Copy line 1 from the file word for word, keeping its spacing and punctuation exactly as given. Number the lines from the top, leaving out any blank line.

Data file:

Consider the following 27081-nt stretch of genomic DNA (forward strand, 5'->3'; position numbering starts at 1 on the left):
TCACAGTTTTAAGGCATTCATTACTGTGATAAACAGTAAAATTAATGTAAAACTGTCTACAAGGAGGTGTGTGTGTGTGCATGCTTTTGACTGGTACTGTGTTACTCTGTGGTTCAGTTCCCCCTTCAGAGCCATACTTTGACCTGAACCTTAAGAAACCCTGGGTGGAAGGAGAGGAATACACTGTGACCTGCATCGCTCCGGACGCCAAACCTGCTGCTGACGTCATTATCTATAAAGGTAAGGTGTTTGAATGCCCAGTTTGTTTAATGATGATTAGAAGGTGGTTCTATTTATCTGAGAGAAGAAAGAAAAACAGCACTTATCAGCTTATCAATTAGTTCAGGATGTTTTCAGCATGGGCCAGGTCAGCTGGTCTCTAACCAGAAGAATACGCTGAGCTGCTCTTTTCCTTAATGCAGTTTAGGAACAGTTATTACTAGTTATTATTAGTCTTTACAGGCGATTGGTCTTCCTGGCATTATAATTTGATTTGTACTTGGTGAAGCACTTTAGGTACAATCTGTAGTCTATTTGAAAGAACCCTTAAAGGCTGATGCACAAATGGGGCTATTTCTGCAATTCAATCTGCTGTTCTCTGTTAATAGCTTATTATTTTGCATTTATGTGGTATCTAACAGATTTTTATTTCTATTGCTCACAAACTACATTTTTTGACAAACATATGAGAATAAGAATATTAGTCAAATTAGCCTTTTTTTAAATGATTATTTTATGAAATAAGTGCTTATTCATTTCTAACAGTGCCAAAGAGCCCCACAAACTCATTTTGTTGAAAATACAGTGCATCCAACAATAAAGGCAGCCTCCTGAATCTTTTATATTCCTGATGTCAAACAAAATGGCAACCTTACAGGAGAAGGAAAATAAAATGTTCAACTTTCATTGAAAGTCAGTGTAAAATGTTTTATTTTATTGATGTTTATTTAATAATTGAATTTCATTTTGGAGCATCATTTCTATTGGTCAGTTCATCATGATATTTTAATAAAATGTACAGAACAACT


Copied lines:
Consider the following 27081-nt stretch of genomic DNA (forward strand, 5'->3'; position numbering starts at 1 on the left):